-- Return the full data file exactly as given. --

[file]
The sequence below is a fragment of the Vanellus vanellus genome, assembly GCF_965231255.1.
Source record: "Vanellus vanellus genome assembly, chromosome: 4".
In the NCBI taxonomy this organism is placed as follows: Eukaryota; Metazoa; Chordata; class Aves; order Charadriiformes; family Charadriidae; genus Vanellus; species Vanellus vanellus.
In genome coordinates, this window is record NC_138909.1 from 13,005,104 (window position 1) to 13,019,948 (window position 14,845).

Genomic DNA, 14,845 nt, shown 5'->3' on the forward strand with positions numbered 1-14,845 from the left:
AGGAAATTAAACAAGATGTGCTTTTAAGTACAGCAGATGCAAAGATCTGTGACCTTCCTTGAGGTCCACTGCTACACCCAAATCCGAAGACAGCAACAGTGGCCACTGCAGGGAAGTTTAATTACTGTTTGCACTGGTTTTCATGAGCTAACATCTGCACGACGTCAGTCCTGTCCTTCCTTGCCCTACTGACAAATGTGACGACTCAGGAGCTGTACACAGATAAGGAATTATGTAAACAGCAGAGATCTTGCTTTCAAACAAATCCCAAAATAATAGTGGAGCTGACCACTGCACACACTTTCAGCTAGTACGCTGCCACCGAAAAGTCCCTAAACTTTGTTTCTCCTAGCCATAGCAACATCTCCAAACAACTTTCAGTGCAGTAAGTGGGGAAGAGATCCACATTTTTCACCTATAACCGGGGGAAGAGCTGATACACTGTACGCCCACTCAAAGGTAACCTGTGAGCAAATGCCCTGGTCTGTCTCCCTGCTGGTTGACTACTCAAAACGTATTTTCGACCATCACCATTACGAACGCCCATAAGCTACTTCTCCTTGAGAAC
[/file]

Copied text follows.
The sequence below is a fragment of the Vanellus vanellus genome, assembly GCF_965231255.1.
Source record: "Vanellus vanellus genome assembly, chromosome: 4".
In the NCBI taxonomy this organism is placed as follows: Eukaryota; Metazoa; Chordata; class Aves; order Charadriiformes; family Charadriidae; genus Vanellus; species Vanellus vanellus.
In genome coordinates, this window is record NC_138909.1 from 13,005,104 (window position 1) to 13,019,948 (window position 14,845).

Genomic DNA, 14,845 nt, shown 5'->3' on the forward strand with positions numbered 1-14,845 from the left:
AGGAAATTAAACAAGATGTGCTTTTAAGTACAGCAGATGCAAAGATCTGTGACCTTCCTTGAGGTCCACTGCTACACCCAAATCCGAAGACAGCAACAGTGGCCACTGCAGGGAAGTTTAATTACTGTTTGCACTGGTTTTCATGAGCTAACATCTGCACGACGTCAGTCCTGTCCTTCCTTGCCCTACTGACAAATGTGACGACTCAGGAGCTGTACACAGATAAGGAATTATGTAAACAGCAGAGATCTTGCTTTCAAACAAATCCCAAAATAATAGTGGAGCTGACCACTGCACACACTTTCAGCTAGTACGCTGCCACCGAAAAGTCCCTAAACTTTGTTTCTCCTAGCCATAGCAACATCTCCAAACAACTTTCAGTGCAGTAAGTGGGGAAGAGATCCACATTTTTCACCTATAACCGGGGGAAGAGCTGATACACTGTACGCCCACTCAAAGGTAACCTGTGAGCAAATGCCCTGGTCTGTCTCCCTGCTGGTTGACTACTCAAAACGTATTTTCGACCATCACCATTACGAACGCCCATAAGCTACTTCTCCTTGAGAAC